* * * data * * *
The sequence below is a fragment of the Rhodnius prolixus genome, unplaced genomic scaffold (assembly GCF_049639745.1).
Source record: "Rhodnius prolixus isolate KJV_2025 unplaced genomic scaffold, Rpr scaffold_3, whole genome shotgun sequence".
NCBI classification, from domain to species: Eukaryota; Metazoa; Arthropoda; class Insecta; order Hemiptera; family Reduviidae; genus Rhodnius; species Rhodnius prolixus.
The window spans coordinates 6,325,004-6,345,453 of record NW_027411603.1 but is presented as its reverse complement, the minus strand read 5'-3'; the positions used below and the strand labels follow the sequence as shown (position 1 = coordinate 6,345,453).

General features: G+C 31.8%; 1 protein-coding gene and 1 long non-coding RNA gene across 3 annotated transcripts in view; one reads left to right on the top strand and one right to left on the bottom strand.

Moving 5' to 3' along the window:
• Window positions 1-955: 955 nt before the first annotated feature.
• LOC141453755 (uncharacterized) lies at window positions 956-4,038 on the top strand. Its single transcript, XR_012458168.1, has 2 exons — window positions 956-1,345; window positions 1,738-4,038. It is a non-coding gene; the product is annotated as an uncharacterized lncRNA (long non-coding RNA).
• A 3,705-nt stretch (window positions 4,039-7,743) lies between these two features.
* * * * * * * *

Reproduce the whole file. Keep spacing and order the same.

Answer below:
The sequence below is a fragment of the Rhodnius prolixus genome, unplaced genomic scaffold (assembly GCF_049639745.1).
Source record: "Rhodnius prolixus isolate KJV_2025 unplaced genomic scaffold, Rpr scaffold_3, whole genome shotgun sequence".
NCBI classification, from domain to species: Eukaryota; Metazoa; Arthropoda; class Insecta; order Hemiptera; family Reduviidae; genus Rhodnius; species Rhodnius prolixus.
The window spans coordinates 6,325,004-6,345,453 of record NW_027411603.1 but is presented as its reverse complement, the minus strand read 5'-3'; the positions used below and the strand labels follow the sequence as shown (position 1 = coordinate 6,345,453).

General features: G+C 31.8%; 1 protein-coding gene and 1 long non-coding RNA gene across 3 annotated transcripts in view; one reads left to right on the top strand and one right to left on the bottom strand.

Moving 5' to 3' along the window:
• Window positions 1-955: 955 nt before the first annotated feature.
• LOC141453755 (uncharacterized) lies at window positions 956-4,038 on the top strand. Its single transcript, XR_012458168.1, has 2 exons — window positions 956-1,345; window positions 1,738-4,038. It is a non-coding gene; the product is annotated as an uncharacterized lncRNA (long non-coding RNA).
• A 3,705-nt stretch (window positions 4,039-7,743) lies between these two features.